The debt will remain until the statute of limitation has expired, and as there is no longer a debtor to pay what is owed, the debt must be written off by the creditor.
Assets are distributed based on the priority of various parties’ claims, with a trustee appointed by the Department of Justice overseeing the process.
The appointment is generally done in the plan, confirmation order and trust agreement. 94-45, the plan and disclosure statement must explain how the bankruptcy estate will treat the transfer of its assets to the trust for federal income tax purposes.
The liquidating trustee must also demonstrate that he or she qualifies as a representative of the estate. 94-45 notes that it does not define as a matter of law the circumstances under which an organization will be classified as a liquidating trust for income tax purposes, the conditions are commonly incorporated into plans and liquidating trust agreements whether or not an advance ruling is sought. A transfer to a liquidating trust for the benefit of creditors must be treated for all purposes of the Revenue Code as a transfer to creditors to the extent that the creditors are beneficiaries of the trust.
Liquidating trusts can be effective tools to wind down any business enterprise, including debtors in Chapter 11 bankruptcy cases and entities that dissolve outside of bankruptcy. To that end, in a Chapter 11 case, a debtor’s exclusive right to file a plan is limited to 120 days (subject to extensions for cause), but once a plan is confirmed, the bankruptcy estate ceases to exist and the debtor loses its status as debtor in possession, including its authority to act as a bankruptcy trustee and pursue estate claims.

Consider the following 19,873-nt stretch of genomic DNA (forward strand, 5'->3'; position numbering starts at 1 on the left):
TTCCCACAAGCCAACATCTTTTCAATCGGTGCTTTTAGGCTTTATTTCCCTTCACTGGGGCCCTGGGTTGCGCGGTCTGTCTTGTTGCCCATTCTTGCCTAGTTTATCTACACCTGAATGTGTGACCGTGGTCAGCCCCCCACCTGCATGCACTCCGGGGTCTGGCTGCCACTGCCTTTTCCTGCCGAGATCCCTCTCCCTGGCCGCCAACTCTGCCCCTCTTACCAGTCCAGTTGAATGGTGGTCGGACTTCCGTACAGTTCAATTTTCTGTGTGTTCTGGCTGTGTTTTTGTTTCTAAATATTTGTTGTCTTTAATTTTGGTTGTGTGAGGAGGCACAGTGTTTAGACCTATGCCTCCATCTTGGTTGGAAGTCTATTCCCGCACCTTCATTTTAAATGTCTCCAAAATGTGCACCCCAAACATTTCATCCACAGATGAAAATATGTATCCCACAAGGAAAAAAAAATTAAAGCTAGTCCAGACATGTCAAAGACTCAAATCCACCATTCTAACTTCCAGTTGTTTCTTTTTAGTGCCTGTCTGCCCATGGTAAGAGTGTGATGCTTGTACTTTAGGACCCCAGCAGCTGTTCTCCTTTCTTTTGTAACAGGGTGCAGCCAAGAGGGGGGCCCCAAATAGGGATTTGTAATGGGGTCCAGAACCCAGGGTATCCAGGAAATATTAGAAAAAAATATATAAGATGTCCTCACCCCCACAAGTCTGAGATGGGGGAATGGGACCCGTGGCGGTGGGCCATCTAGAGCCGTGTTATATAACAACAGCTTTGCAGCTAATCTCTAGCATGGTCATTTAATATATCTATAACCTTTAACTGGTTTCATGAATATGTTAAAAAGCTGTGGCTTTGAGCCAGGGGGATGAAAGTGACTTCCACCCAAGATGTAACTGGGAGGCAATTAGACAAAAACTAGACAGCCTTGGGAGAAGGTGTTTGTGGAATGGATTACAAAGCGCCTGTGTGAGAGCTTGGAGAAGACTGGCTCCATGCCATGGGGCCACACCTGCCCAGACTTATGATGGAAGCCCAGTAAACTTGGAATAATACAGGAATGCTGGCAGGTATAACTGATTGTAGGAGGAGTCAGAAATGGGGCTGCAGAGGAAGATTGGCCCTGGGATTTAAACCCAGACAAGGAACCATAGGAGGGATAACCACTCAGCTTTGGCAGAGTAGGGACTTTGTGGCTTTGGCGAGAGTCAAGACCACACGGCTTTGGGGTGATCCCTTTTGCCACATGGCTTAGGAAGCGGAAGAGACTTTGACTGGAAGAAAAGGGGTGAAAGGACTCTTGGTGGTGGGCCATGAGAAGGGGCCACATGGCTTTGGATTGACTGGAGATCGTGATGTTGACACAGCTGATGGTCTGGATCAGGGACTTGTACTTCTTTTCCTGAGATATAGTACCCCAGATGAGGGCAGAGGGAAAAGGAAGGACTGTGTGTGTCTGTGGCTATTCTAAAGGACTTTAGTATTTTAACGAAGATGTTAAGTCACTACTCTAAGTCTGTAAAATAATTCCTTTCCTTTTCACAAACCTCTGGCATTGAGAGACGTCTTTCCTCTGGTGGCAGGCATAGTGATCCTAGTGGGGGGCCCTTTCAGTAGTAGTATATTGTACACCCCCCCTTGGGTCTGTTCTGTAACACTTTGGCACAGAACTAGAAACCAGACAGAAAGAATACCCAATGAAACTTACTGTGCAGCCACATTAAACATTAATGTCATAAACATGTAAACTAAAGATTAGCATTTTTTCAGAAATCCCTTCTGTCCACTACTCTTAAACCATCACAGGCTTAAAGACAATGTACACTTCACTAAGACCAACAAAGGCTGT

Norton Liquidating trusts are organized for the primary purpose of liquidating assets transferred to them for distribution to trust beneficiaries. The US Bankruptcy Code seeks to promote the effective administration and settlement of a debtor’s assets and liabilities within a limited frame of time.
When drafting a plan and liquidating trust agreement, parties should ensure that the applicable jurisdictional prerequisites are met.
If a liquidating trustee’s standing to enforce estate claims, as an appointed representative under Section 1123(b)(3)(B), is challenged, the trustee must first demonstrate that he or she has been appointed to enforce the claim.
Absent this provision, a debtor would be required to investigate and prosecute all avoidance and other causes of action prior to confirming a plan, which may take years.
Section 1123(b) (3) of the Bankruptcy Code facilitates the use of a liquidating trust for prompt administration of the estate by providing post-confirmation standing to an appointed representative of the estate to enforce claims and interests.
In the simplest terms, this means selling the position for cash; another approach is to take an equal but opposite position in the same security, for example, by shorting the same number of shares that make up a long position in a stock.
A broker may forcibly liquidate a trader’s positions if the trader’s portfolio has fallen below the margin requirement or she has demonstrated a reckless approach to risk-taking.
In conjunction with the other provisions of the Bankruptcy Code that require a disclosure statement and plan to provide “adequate information” for a claim or interest holder to make an informed judgment about the plan, Section 1123(b)(3) effectively provides notice to creditors of retention and prospective enforcement of claims that may enlarge the estate’s assets for distribution.